1Department of Immunology and Pediatrics, Medical University Wroclaw, Poland
2Institute of Agricultural Engineering, Wroclaw University of Environmental and Life Sciences, Poland
*Corresponding author: Gerard Pasternak, Department and Clinic of Paediatrics, Immunology and Rheumatology of Developmental Age, Medical University Wroclaw, Poland
Submission: July 31, 2017; Published: September 06, 2017
ISSN: 2576-8816Volume1 Issue2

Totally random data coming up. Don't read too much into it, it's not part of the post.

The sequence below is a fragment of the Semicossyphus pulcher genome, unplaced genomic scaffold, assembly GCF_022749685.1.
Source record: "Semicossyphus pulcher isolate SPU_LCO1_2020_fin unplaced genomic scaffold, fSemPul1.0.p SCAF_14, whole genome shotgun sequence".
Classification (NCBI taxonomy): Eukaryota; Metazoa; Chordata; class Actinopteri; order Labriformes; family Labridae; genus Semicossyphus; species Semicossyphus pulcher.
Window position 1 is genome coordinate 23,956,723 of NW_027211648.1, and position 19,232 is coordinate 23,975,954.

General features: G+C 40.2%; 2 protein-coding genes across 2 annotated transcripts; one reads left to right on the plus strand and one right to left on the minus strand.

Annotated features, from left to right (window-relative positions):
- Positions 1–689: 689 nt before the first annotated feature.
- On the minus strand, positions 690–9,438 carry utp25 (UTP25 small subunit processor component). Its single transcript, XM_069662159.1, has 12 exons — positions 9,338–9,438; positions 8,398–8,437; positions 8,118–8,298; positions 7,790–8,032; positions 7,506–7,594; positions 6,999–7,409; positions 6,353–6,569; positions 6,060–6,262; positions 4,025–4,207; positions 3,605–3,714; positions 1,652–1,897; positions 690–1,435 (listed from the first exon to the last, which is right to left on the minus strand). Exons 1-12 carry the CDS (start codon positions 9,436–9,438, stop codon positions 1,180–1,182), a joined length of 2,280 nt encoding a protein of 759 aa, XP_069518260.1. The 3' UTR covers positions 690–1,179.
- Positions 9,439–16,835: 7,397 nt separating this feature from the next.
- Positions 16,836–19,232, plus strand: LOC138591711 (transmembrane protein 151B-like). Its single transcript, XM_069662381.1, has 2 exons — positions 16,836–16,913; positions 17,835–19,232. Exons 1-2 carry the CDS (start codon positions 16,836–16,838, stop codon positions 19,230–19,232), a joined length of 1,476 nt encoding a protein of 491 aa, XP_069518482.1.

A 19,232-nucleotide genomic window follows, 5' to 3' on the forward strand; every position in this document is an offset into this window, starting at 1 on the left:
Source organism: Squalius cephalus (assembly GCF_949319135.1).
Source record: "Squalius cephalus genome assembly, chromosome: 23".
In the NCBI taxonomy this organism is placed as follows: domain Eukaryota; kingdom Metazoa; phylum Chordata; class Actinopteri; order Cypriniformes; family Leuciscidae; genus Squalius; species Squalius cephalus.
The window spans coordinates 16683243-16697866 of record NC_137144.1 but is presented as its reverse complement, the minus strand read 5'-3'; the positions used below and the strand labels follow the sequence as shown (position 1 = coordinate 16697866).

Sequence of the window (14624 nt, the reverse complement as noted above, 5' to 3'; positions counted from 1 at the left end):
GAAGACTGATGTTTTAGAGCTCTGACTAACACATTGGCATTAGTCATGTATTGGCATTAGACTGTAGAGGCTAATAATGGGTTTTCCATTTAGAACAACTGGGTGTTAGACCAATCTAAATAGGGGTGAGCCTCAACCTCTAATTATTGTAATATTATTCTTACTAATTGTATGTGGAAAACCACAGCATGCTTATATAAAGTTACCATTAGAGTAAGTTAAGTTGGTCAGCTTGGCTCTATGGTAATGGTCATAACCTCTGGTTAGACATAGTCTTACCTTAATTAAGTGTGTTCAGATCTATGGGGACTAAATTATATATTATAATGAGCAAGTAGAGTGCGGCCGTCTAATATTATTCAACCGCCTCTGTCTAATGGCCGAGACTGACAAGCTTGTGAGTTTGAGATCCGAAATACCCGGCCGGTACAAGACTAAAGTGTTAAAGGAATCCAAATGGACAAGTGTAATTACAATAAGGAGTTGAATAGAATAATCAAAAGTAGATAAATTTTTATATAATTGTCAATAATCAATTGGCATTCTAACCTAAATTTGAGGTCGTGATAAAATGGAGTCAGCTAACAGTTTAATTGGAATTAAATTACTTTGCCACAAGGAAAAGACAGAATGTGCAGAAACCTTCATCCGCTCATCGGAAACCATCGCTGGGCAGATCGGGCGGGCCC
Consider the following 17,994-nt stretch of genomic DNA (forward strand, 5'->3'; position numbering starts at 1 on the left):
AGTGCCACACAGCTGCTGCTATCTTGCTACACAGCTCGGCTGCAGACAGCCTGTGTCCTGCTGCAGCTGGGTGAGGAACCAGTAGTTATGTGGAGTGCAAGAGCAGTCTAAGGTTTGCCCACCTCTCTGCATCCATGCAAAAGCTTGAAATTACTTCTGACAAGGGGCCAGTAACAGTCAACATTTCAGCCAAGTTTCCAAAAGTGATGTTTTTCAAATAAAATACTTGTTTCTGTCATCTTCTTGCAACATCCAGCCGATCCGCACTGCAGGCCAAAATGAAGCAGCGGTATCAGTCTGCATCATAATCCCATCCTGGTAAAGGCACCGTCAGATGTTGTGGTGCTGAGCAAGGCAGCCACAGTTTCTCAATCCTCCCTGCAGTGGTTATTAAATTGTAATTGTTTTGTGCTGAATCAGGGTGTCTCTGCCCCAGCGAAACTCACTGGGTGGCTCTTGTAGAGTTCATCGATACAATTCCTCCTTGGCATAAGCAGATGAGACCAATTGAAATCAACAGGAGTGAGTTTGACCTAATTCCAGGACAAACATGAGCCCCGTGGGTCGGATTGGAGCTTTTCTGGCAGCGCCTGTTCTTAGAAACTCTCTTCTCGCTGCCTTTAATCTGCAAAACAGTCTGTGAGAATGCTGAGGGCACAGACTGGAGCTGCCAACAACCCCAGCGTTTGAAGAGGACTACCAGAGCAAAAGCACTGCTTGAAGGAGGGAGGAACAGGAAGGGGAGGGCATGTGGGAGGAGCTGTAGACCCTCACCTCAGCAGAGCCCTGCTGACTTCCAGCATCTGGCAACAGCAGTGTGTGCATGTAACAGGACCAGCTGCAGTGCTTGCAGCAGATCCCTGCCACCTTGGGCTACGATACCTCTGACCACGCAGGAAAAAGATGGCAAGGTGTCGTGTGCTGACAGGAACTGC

The 20th century brought a very dynamic development of medicine as well as other fields of science. Leonard Hay flick writes towards the end of the 20th century in his book “How and Why We Age In 1900, as many as 75 percent of US citizens did not survive sixty-five years. Today, these statistics have almost reversed: about 70 percent live more than sixty-five years. What caused such a significant increase in the average life expectancy? Hay flick explains that this should be attributed “primarily to the decline in infant mortality”. Obviously this is a very important factor in raising the population’s life expectancy. Furthermore, it must be born in mind that both, life expectancy and quality of life are influenced by a whole array of environmental factors.